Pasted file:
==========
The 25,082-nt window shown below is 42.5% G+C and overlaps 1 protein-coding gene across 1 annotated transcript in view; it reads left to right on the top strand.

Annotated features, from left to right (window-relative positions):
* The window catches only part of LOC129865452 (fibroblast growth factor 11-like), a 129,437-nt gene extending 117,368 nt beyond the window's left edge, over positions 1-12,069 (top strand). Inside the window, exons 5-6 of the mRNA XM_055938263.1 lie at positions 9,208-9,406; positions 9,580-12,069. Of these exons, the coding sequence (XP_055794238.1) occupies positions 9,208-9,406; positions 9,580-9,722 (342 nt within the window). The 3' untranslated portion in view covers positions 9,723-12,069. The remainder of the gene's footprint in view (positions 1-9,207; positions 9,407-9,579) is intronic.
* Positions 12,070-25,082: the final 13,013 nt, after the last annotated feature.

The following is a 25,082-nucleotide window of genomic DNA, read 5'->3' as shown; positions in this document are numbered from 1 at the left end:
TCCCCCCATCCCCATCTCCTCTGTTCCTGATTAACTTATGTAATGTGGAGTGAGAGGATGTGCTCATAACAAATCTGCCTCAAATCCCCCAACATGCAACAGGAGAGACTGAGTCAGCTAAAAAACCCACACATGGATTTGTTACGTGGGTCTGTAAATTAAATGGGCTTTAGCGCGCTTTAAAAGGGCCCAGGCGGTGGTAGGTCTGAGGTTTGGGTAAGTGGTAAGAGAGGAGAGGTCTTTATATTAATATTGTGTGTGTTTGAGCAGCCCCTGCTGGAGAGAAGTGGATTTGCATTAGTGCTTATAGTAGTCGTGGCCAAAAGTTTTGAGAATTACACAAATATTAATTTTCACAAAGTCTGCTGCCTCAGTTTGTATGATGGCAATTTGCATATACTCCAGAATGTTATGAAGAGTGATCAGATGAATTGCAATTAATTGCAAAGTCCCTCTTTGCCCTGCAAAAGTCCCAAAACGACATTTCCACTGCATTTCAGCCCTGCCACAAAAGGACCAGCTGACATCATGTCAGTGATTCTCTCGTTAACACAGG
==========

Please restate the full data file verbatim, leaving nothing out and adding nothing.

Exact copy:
The 25,082-nt window shown below is 42.5% G+C and overlaps 1 protein-coding gene across 1 annotated transcript in view; it reads left to right on the top strand.

Annotated features, from left to right (window-relative positions):
* The window catches only part of LOC129865452 (fibroblast growth factor 11-like), a 129,437-nt gene extending 117,368 nt beyond the window's left edge, over positions 1-12,069 (top strand). Inside the window, exons 5-6 of the mRNA XM_055938263.1 lie at positions 9,208-9,406; positions 9,580-12,069. Of these exons, the coding sequence (XP_055794238.1) occupies positions 9,208-9,406; positions 9,580-9,722 (342 nt within the window). The 3' untranslated portion in view covers positions 9,723-12,069. The remainder of the gene's footprint in view (positions 1-9,207; positions 9,407-9,579) is intronic.
* Positions 12,070-25,082: the final 13,013 nt, after the last annotated feature.

The following is a 25,082-nucleotide window of genomic DNA, read 5'->3' as shown; positions in this document are numbered from 1 at the left end:
TCCCCCCATCCCCATCTCCTCTGTTCCTGATTAACTTATGTAATGTGGAGTGAGAGGATGTGCTCATAACAAATCTGCCTCAAATCCCCCAACATGCAACAGGAGAGACTGAGTCAGCTAAAAAACCCACACATGGATTTGTTACGTGGGTCTGTAAATTAAATGGGCTTTAGCGCGCTTTAAAAGGGCCCAGGCGGTGGTAGGTCTGAGGTTTGGGTAAGTGGTAAGAGAGGAGAGGTCTTTATATTAATATTGTGTGTGTTTGAGCAGCCCCTGCTGGAGAGAAGTGGATTTGCATTAGTGCTTATAGTAGTCGTGGCCAAAAGTTTTGAGAATTACACAAATATTAATTTTCACAAAGTCTGCTGCCTCAGTTTGTATGATGGCAATTTGCATATACTCCAGAATGTTATGAAGAGTGATCAGATGAATTGCAATTAATTGCAAAGTCCCTCTTTGCCCTGCAAAAGTCCCAAAACGACATTTCCACTGCATTTCAGCCCTGCCACAAAAGGACCAGCTGACATCATGTCAGTGATTCTCTCGTTAACACAGG